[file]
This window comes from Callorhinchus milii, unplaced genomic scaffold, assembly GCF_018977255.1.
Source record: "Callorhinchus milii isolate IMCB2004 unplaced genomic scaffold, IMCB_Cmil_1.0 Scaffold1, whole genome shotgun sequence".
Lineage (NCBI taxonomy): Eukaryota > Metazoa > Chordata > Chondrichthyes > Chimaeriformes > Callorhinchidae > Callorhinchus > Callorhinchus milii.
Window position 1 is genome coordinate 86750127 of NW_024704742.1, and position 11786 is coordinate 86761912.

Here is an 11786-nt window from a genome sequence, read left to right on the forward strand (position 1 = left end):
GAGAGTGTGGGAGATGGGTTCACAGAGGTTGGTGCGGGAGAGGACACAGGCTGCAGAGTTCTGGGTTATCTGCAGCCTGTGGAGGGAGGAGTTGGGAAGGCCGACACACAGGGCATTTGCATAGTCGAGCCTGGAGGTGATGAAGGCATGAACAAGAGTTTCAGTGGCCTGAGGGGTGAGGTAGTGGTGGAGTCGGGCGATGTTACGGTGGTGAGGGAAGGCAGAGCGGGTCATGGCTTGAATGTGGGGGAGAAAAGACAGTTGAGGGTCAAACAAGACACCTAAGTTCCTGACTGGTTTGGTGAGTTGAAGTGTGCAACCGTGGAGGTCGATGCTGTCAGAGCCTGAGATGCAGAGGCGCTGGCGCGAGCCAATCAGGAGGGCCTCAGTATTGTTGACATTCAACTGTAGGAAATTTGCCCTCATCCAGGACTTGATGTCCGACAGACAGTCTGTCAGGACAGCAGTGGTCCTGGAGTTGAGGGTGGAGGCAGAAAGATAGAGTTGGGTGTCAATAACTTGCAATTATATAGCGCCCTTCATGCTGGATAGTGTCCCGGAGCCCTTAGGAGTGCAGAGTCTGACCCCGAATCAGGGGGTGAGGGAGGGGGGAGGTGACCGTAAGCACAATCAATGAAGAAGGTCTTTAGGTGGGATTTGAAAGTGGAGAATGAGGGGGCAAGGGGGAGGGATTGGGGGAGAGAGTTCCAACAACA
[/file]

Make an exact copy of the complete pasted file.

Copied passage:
This window comes from Callorhinchus milii, unplaced genomic scaffold, assembly GCF_018977255.1.
Source record: "Callorhinchus milii isolate IMCB2004 unplaced genomic scaffold, IMCB_Cmil_1.0 Scaffold1, whole genome shotgun sequence".
Lineage (NCBI taxonomy): Eukaryota > Metazoa > Chordata > Chondrichthyes > Chimaeriformes > Callorhinchidae > Callorhinchus > Callorhinchus milii.
Window position 1 is genome coordinate 86750127 of NW_024704742.1, and position 11786 is coordinate 86761912.

Here is an 11786-nt window from a genome sequence, read left to right on the forward strand (position 1 = left end):
GAGAGTGTGGGAGATGGGTTCACAGAGGTTGGTGCGGGAGAGGACACAGGCTGCAGAGTTCTGGGTTATCTGCAGCCTGTGGAGGGAGGAGTTGGGAAGGCCGACACACAGGGCATTTGCATAGTCGAGCCTGGAGGTGATGAAGGCATGAACAAGAGTTTCAGTGGCCTGAGGGGTGAGGTAGTGGTGGAGTCGGGCGATGTTACGGTGGTGAGGGAAGGCAGAGCGGGTCATGGCTTGAATGTGGGGGAGAAAAGACAGTTGAGGGTCAAACAAGACACCTAAGTTCCTGACTGGTTTGGTGAGTTGAAGTGTGCAACCGTGGAGGTCGATGCTGTCAGAGCCTGAGATGCAGAGGCGCTGGCGCGAGCCAATCAGGAGGGCCTCAGTATTGTTGACATTCAACTGTAGGAAATTTGCCCTCATCCAGGACTTGATGTCCGACAGACAGTCTGTCAGGACAGCAGTGGTCCTGGAGTTGAGGGTGGAGGCAGAAAGATAGAGTTGGGTGTCAATAACTTGCAATTATATAGCGCCCTTCATGCTGGATAGTGTCCCGGAGCCCTTAGGAGTGCAGAGTCTGACCCCGAATCAGGGGGTGAGGGAGGGGGGAGGTGACCGTAAGCACAATCAATGAAGAAGGTCTTTAGGTGGGATTTGAAAGTGGAGAATGAGGGGGCAAGGGGGAGGGATTGGGGGAGAGAGTTCCAACAACA